Ohio on pace for new low in traffic deathsWritten by Associated Press | | email@example.com
Ohio has seen a sharp drop in traffic accident deaths this year, in part because of stepped up highway enforcement in big cities and a drop in summer driving due to high gas prices, the State Highway Patrol said.
Car crashes killed 1,080 motorists in Ohio through Wednesday, and the state is on track for a record yearly low in 2008, said patrol spokesman Sgt. Darren Blosser. The previous low mark was 1,239 deaths in 2006.
“Motorists can breathe a little easier,” said AAA spokesman Brian Newbacher.
Ohio’s reduction of about 13 percent exceeded the national average of about nine percent, said Col. Richard Collins, the patrol superintendent.
Other factors included air bags, driver education programs and advancements in trauma care, such as medical helicopters quickly reaching crash scenes, Collins said.
Alcohol-related traffic deaths also fell – down 10 percent in 2008 from 280 fatalities last year. Troopers arrested more than 24,000 drivers who had been drinking this year, Collins said.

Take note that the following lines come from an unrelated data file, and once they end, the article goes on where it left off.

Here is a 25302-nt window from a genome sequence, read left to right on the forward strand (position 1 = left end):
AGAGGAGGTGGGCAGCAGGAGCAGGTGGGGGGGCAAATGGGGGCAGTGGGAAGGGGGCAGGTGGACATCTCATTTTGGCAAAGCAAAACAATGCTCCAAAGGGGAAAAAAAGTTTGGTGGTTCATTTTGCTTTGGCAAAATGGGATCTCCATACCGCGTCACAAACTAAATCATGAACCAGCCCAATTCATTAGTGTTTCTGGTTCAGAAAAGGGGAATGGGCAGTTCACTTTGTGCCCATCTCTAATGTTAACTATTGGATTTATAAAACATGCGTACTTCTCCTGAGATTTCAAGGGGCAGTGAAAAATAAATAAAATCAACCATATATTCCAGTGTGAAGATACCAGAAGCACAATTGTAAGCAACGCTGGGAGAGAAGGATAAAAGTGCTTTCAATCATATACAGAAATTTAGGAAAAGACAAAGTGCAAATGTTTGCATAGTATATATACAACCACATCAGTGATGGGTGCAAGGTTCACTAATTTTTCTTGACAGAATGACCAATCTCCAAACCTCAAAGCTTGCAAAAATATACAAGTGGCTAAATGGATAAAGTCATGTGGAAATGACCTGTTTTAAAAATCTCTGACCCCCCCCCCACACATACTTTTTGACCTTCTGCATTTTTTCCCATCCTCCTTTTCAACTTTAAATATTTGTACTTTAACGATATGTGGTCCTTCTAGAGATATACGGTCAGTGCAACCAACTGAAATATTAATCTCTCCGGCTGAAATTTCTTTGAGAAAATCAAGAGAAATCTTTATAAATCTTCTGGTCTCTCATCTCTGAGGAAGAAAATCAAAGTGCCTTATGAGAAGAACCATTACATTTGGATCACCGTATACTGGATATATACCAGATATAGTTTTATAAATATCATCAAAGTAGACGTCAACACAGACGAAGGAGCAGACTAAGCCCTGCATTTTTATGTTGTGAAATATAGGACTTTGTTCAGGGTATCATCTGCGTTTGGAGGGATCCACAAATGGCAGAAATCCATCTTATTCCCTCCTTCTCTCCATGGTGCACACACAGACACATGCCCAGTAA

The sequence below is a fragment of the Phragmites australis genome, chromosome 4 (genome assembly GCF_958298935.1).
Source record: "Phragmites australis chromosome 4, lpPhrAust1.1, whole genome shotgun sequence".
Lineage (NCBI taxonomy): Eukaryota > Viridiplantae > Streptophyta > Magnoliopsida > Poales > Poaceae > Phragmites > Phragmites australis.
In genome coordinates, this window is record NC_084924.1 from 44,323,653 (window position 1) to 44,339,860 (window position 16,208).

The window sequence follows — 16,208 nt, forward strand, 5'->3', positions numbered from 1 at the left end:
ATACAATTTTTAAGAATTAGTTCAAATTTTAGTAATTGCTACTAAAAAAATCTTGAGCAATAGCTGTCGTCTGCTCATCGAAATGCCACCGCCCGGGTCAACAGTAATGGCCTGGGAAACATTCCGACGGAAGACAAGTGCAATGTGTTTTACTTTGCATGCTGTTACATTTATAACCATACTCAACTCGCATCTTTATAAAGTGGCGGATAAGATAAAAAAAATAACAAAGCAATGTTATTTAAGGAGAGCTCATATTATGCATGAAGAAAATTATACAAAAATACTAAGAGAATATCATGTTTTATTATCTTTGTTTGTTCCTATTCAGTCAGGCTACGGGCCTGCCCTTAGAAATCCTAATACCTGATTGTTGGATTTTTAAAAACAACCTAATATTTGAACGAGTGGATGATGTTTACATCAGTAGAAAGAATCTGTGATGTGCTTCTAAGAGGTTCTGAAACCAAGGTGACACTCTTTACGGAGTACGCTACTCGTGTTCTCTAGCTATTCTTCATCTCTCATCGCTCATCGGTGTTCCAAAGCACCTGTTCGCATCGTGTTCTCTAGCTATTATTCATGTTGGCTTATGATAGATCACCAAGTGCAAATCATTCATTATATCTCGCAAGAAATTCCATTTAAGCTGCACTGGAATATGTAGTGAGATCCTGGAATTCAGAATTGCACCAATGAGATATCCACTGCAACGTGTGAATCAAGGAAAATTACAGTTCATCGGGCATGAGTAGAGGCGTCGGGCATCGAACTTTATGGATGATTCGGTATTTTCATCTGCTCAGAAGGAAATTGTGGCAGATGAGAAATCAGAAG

“Alcohol continues to be a problem,” Collins said. “It will still be a big focus.”
Seat belt campaigns also helped in Ohio in 2008, and a state law set to take effect in March requiring children younger than eight to ride inside booster seats will reduce deaths even further, Newbacher said.
Ohio had been one of just seven states that didn’t require booster seats for children older than three. Seat belts that don’t fit young children properly can do extensive damage in accidents, according to the National Transportation Safety Board.
The patrol’s fatal crash figures in Ohio date back to 1933. The worst year for traffic deaths was 1969, when 2,778 motorists died.
The patrol’s partnership with police in Cleveland, Cincinnati, Columbus, Dayton and Toledo in accident-prone areas had a huge impact, Collins said.
For example, troopers on special details on interstate highways in northeast Ohio issued more than 6,000 tickets for speeding and arrested 525 people for drugs in 2007 and 2008. The sweeps likely had the residual effect of causing drivers to regularly reduce their speeds in those areas, Collins said.